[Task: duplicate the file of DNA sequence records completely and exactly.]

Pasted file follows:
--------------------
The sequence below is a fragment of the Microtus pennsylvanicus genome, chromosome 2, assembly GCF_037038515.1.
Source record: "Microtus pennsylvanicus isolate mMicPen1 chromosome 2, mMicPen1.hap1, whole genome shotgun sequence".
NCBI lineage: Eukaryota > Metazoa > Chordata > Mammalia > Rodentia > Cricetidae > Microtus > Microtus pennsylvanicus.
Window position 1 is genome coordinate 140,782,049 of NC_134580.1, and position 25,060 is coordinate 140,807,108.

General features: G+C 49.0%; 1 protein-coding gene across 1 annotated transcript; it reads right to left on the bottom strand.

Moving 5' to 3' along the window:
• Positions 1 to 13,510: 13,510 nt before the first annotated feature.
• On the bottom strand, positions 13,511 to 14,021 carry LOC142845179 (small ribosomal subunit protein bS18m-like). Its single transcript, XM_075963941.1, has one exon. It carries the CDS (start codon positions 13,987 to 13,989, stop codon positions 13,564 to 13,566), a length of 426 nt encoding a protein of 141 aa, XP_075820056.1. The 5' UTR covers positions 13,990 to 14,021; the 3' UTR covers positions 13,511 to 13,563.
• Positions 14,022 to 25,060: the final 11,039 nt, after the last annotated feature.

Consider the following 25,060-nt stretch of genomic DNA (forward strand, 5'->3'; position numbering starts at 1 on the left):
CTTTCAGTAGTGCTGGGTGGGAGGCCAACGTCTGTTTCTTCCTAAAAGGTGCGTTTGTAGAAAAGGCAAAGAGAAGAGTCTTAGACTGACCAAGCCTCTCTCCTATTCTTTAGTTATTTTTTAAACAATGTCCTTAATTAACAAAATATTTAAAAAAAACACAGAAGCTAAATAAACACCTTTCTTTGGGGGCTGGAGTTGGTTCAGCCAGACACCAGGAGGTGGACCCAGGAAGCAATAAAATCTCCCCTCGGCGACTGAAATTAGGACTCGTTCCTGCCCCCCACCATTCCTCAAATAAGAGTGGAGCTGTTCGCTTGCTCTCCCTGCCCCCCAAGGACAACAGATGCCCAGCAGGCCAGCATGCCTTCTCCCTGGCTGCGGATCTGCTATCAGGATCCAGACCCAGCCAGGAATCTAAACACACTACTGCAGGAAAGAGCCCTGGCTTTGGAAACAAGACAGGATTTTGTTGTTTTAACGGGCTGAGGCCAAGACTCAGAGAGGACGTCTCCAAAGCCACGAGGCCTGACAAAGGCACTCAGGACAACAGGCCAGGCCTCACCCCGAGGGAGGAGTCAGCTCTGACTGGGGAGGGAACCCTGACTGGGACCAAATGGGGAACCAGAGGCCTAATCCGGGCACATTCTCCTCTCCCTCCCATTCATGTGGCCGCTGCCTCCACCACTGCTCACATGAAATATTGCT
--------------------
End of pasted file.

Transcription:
The sequence below is a fragment of the Microtus pennsylvanicus genome, chromosome 2, assembly GCF_037038515.1.
Source record: "Microtus pennsylvanicus isolate mMicPen1 chromosome 2, mMicPen1.hap1, whole genome shotgun sequence".
NCBI lineage: Eukaryota > Metazoa > Chordata > Mammalia > Rodentia > Cricetidae > Microtus > Microtus pennsylvanicus.
Window position 1 is genome coordinate 140,782,049 of NC_134580.1, and position 25,060 is coordinate 140,807,108.

General features: G+C 49.0%; 1 protein-coding gene across 1 annotated transcript; it reads right to left on the bottom strand.

Moving 5' to 3' along the window:
• Positions 1 to 13,510: 13,510 nt before the first annotated feature.
• On the bottom strand, positions 13,511 to 14,021 carry LOC142845179 (small ribosomal subunit protein bS18m-like). Its single transcript, XM_075963941.1, has one exon. It carries the CDS (start codon positions 13,987 to 13,989, stop codon positions 13,564 to 13,566), a length of 426 nt encoding a protein of 141 aa, XP_075820056.1. The 5' UTR covers positions 13,990 to 14,021; the 3' UTR covers positions 13,511 to 13,563.
• Positions 14,022 to 25,060: the final 11,039 nt, after the last annotated feature.

Consider the following 25,060-nt stretch of genomic DNA (forward strand, 5'->3'; position numbering starts at 1 on the left):
CTTTCAGTAGTGCTGGGTGGGAGGCCAACGTCTGTTTCTTCCTAAAAGGTGCGTTTGTAGAAAAGGCAAAGAGAAGAGTCTTAGACTGACCAAGCCTCTCTCCTATTCTTTAGTTATTTTTTAAACAATGTCCTTAATTAACAAAATATTTAAAAAAAACACAGAAGCTAAATAAACACCTTTCTTTGGGGGCTGGAGTTGGTTCAGCCAGACACCAGGAGGTGGACCCAGGAAGCAATAAAATCTCCCCTCGGCGACTGAAATTAGGACTCGTTCCTGCCCCCCACCATTCCTCAAATAAGAGTGGAGCTGTTCGCTTGCTCTCCCTGCCCCCCAAGGACAACAGATGCCCAGCAGGCCAGCATGCCTTCTCCCTGGCTGCGGATCTGCTATCAGGATCCAGACCCAGCCAGGAATCTAAACACACTACTGCAGGAAAGAGCCCTGGCTTTGGAAACAAGACAGGATTTTGTTGTTTTAACGGGCTGAGGCCAAGACTCAGAGAGGACGTCTCCAAAGCCACGAGGCCTGACAAAGGCACTCAGGACAACAGGCCAGGCCTCACCCCGAGGGAGGAGTCAGCTCTGACTGGGGAGGGAACCCTGACTGGGACCAAATGGGGAACCAGAGGCCTAATCCGGGCACATTCTCCTCTCCCTCCCATTCATGTGGCCGCTGCCTCCACCACTGCTCACATGAAATATTGCT